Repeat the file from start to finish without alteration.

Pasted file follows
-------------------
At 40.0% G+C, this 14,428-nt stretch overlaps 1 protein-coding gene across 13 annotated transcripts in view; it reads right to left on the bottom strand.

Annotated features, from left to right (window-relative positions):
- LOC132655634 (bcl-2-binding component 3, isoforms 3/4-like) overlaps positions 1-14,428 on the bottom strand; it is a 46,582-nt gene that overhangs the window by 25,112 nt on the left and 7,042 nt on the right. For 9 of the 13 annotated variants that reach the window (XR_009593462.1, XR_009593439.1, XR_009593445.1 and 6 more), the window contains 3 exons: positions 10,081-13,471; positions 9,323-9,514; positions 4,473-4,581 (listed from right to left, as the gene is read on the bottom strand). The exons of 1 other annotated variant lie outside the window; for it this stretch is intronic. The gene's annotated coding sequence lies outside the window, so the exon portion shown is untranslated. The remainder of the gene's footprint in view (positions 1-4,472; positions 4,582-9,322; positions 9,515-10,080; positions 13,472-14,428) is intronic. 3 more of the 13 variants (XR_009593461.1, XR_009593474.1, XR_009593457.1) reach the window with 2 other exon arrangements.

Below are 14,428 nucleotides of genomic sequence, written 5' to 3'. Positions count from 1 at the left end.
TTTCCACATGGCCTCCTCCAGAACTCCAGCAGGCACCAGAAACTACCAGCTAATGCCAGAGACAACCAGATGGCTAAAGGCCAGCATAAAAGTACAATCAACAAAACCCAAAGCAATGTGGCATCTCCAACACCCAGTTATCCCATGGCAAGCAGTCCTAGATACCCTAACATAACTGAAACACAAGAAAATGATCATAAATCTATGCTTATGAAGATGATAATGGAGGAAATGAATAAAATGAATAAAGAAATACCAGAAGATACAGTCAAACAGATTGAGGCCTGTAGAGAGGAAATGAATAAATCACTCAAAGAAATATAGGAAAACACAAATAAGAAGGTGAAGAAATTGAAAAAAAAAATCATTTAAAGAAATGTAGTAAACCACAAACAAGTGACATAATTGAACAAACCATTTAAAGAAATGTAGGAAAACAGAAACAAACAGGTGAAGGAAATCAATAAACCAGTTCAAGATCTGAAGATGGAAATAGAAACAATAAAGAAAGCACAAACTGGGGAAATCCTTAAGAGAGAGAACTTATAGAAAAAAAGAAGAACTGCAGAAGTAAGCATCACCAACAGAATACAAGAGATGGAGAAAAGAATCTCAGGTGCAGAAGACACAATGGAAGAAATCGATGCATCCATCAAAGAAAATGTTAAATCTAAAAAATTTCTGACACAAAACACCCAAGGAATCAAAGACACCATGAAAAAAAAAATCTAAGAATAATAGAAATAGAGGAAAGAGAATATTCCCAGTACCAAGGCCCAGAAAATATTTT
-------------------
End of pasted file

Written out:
At 40.0% G+C, this 14,428-nt stretch overlaps 1 protein-coding gene across 13 annotated transcripts in view; it reads right to left on the bottom strand.

Annotated features, from left to right (window-relative positions):
- LOC132655634 (bcl-2-binding component 3, isoforms 3/4-like) overlaps positions 1-14,428 on the bottom strand; it is a 46,582-nt gene that overhangs the window by 25,112 nt on the left and 7,042 nt on the right. For 9 of the 13 annotated variants that reach the window (XR_009593462.1, XR_009593439.1, XR_009593445.1 and 6 more), the window contains 3 exons: positions 10,081-13,471; positions 9,323-9,514; positions 4,473-4,581 (listed from right to left, as the gene is read on the bottom strand). The exons of 1 other annotated variant lie outside the window; for it this stretch is intronic. The gene's annotated coding sequence lies outside the window, so the exon portion shown is untranslated. The remainder of the gene's footprint in view (positions 1-4,472; positions 4,582-9,322; positions 9,515-10,080; positions 13,472-14,428) is intronic. 3 more of the 13 variants (XR_009593461.1, XR_009593474.1, XR_009593457.1) reach the window with 2 other exon arrangements.

Below are 14,428 nucleotides of genomic sequence, written 5' to 3'. Positions count from 1 at the left end.
TTTCCACATGGCCTCCTCCAGAACTCCAGCAGGCACCAGAAACTACCAGCTAATGCCAGAGACAACCAGATGGCTAAAGGCCAGCATAAAAGTACAATCAACAAAACCCAAAGCAATGTGGCATCTCCAACACCCAGTTATCCCATGGCAAGCAGTCCTAGATACCCTAACATAACTGAAACACAAGAAAATGATCATAAATCTATGCTTATGAAGATGATAATGGAGGAAATGAATAAAATGAATAAAGAAATACCAGAAGATACAGTCAAACAGATTGAGGCCTGTAGAGAGGAAATGAATAAATCACTCAAAGAAATATAGGAAAACACAAATAAGAAGGTGAAGAAATTGAAAAAAAAAATCATTTAAAGAAATGTAGTAAACCACAAACAAGTGACATAATTGAACAAACCATTTAAAGAAATGTAGGAAAACAGAAACAAACAGGTGAAGGAAATCAATAAACCAGTTCAAGATCTGAAGATGGAAATAGAAACAATAAAGAAAGCACAAACTGGGGAAATCCTTAAGAGAGAGAACTTATAGAAAAAAAGAAGAACTGCAGAAGTAAGCATCACCAACAGAATACAAGAGATGGAGAAAAGAATCTCAGGTGCAGAAGACACAATGGAAGAAATCGATGCATCCATCAAAGAAAATGTTAAATCTAAAAAATTTCTGACACAAAACACCCAAGGAATCAAAGACACCATGAAAAAAAAAATCTAAGAATAATAGAAATAGAGGAAAGAGAATATTCCCAGTACCAAGGCCCAGAAAATATTTT